1. Welcome to PlowSite. Notice a fresh look and new features? It’s now easier to share photos and videos, find popular topics fast, and enjoy expanded user profiles. If you have any questions, click HELP at the top or bottom of any page, or send an email to help@plowsite.com. We welcome your feedback.

    Dismiss Notice

Thinking Outloud (Newbie)

Discussion in 'Commercial Snow Removal' started by BrettRoth, Oct 26, 2001.

  1. BrettRoth

    BrettRoth Junior Member
    Messages: 2

    Hello. My post was one the ones lost the other day, I got email notification that 75 had replied to it and would really like to hear what you have to say 75. Here is (Basically) what I wrote the other day.

    Background: I live in Anchorage and am seriously thinking about buying a plow truck for this winter. My price range is between 2000-4000 for the works which pretty much limits me to older trucks. That's okay, I'm fine with working on it and have a place to do so. I've priced insurance (500-700 per 6 mos.) and have talked to a couple of companies about subcontracting ($30-40/hr) Subcontracting would deffinetly be my plan for this year. I am a young guy (24) and basically want to get some experience plowing and make some extra cash. Plus I think it would be sort of fun....but maybe I'm wrong about that :)

    Now for specifics: One option is a 1970 Ford with an Old Meyer plow ($2500)...the plow is so old it doesn't even angle left or right. Adding the angulation later is a possibility. While I'm sure this is a heavy duty set up....the plow looks super sturdy...I wonder if the truck isn't just a little too old particuarly since it hasn't been run in the past two years. I'd have a mechanic look at the truck before I bought it but aside from that what is a contractor going to think of this plow and how important is it that I have a plow that can angulate from side to side.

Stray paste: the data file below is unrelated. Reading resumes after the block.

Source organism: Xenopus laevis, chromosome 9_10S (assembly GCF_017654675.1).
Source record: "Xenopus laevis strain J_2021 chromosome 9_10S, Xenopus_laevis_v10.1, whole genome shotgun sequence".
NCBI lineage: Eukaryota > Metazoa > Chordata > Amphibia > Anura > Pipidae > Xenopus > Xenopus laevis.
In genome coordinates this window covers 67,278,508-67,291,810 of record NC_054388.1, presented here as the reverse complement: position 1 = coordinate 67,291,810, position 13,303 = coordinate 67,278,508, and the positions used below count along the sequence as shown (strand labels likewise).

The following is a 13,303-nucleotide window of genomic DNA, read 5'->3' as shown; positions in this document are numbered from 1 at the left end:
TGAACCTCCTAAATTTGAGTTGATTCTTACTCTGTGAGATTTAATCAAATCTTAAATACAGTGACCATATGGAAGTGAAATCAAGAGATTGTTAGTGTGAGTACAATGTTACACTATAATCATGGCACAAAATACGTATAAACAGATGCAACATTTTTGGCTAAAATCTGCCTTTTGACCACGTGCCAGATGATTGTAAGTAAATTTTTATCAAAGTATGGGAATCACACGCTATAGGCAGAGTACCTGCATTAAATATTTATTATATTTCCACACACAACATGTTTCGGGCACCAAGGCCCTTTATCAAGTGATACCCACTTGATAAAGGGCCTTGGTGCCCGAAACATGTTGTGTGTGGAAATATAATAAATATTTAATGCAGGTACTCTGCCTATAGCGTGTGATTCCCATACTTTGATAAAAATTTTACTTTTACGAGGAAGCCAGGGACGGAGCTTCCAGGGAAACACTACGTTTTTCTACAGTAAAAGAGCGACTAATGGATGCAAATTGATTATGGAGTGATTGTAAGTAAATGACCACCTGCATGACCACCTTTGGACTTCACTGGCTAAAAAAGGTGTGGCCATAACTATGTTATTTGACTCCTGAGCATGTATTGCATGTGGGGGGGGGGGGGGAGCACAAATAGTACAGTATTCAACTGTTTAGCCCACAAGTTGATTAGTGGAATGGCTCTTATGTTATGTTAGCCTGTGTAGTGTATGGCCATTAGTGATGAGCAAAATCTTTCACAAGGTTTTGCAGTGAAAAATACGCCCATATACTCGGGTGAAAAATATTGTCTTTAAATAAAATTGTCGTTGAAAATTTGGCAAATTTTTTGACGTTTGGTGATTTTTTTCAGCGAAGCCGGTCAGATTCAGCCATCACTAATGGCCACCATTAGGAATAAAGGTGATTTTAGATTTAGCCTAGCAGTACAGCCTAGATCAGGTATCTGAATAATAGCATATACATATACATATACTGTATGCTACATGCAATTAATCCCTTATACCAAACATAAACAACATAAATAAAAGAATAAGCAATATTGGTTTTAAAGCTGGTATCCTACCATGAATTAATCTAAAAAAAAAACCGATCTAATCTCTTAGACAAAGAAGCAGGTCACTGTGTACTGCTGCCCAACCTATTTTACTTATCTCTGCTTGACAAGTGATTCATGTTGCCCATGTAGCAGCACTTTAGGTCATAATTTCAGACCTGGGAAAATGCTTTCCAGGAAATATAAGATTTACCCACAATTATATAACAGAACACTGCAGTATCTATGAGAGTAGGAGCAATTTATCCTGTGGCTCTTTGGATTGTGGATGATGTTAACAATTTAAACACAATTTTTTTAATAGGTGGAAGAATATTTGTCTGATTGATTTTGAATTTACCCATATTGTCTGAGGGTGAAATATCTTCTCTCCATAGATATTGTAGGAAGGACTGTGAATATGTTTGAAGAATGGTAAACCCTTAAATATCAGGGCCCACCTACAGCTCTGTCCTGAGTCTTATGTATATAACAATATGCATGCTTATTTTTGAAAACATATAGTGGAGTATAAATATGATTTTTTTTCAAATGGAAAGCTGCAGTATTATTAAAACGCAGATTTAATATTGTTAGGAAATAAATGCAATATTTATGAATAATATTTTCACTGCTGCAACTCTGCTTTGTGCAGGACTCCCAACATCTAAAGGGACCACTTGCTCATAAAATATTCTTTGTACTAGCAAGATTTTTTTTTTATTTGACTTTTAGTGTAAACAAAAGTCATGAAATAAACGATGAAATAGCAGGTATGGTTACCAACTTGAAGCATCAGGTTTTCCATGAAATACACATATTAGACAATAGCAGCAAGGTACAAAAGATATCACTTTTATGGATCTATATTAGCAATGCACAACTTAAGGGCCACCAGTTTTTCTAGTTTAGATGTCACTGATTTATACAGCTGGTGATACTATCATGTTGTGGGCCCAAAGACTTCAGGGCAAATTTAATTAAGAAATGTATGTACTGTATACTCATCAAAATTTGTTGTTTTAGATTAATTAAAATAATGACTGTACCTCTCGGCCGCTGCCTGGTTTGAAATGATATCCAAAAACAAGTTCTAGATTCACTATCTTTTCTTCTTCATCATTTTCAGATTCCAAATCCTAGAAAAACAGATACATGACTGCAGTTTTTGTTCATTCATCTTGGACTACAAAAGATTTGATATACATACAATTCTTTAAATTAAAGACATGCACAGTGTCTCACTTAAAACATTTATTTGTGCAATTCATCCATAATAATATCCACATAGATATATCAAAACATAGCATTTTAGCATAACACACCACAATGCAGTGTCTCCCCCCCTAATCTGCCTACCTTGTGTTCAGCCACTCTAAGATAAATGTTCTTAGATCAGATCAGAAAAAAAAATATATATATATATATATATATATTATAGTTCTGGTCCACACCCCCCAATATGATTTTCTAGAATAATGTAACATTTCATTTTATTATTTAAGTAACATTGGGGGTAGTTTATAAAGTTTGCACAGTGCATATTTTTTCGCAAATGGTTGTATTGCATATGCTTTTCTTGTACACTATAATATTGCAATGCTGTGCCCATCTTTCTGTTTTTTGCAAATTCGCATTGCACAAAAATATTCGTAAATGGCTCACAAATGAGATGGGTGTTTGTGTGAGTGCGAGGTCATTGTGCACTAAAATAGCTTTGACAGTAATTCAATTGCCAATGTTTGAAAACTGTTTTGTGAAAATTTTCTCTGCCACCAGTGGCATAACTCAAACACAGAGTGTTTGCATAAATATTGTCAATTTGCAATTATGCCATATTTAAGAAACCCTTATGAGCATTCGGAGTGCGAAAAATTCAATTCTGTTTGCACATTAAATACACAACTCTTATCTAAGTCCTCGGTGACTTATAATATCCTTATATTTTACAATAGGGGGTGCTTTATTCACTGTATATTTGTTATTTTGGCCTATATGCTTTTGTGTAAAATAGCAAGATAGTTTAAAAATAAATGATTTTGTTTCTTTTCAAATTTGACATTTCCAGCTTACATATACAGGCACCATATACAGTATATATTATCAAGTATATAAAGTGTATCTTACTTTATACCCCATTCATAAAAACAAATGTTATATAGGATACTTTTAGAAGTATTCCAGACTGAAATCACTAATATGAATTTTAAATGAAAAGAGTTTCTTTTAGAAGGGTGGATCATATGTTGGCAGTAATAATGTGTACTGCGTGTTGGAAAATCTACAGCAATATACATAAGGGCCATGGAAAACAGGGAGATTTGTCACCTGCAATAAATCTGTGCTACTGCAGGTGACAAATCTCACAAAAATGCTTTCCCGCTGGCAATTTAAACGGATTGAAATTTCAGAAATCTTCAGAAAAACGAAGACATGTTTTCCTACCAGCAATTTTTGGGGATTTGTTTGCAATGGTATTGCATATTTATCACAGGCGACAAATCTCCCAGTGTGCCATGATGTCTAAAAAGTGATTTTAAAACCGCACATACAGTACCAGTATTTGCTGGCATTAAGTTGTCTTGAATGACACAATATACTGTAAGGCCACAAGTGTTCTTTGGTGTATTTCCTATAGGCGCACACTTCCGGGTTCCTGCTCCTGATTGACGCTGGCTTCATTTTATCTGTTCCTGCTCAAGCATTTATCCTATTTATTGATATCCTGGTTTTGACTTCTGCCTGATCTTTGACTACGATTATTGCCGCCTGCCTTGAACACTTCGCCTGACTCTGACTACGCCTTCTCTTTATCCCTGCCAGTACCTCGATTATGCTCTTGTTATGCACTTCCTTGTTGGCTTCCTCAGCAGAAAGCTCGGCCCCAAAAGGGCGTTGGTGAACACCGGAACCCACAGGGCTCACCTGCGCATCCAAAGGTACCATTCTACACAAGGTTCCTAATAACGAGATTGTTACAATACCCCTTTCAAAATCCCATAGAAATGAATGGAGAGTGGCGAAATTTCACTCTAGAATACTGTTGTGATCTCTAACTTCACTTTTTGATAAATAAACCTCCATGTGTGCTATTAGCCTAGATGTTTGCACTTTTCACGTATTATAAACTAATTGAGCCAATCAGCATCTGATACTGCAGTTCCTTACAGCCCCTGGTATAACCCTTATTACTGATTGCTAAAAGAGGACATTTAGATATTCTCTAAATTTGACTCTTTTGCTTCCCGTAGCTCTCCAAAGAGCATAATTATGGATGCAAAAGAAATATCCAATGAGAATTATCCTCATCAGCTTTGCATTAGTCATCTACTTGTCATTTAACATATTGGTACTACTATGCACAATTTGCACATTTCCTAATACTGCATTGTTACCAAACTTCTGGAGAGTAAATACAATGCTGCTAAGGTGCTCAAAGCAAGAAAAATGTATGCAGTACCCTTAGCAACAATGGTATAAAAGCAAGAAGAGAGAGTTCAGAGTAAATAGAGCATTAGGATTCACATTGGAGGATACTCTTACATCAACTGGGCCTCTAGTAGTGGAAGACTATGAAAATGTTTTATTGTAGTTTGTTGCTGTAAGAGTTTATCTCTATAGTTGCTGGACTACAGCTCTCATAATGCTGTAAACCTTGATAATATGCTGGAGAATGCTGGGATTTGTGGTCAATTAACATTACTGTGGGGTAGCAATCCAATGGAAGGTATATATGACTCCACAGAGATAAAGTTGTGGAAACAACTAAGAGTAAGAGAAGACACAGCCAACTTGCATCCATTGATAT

The other thing I wanted to ask about is just general info on plowing in Anchorage if any of you are from here. Which companies are allright to work for (Ron Webb etc.) and more importantly which don't pay on time. Also who give the best plow support (Trailercraft etc.)
    As you can see I am just thinking this whole thing through right now and have no plowing experience. If the right truck comes along there's a good chance I'll buy it but I wanted to search for the opinions of any of you wise and kind people that frequent this board. Thank you very much for taking the time to read all of this and sorry it was so long.

  2. Mick

    Mick PlowSite.com Veteran
    from Maine
    Messages: 5,546

    BrettRoth - Welcome to PlowSite. I think Rob (75) will answer you, too, with a longer reply. I had told you before that I think you're "buying someone else's trouble". That is an old set up and I would think pretty well worn out. You might not mind working on the truck, but how about the plow? Plus putting all your profits and possibly more into the truck for an engine, transmission and front end? Articulating is going to be very important - besides the image you present to potential clients.

    Sorry to be harsh but you need to think this one carefully.
  3. BrettRoth

    BrettRoth Junior Member
    Messages: 2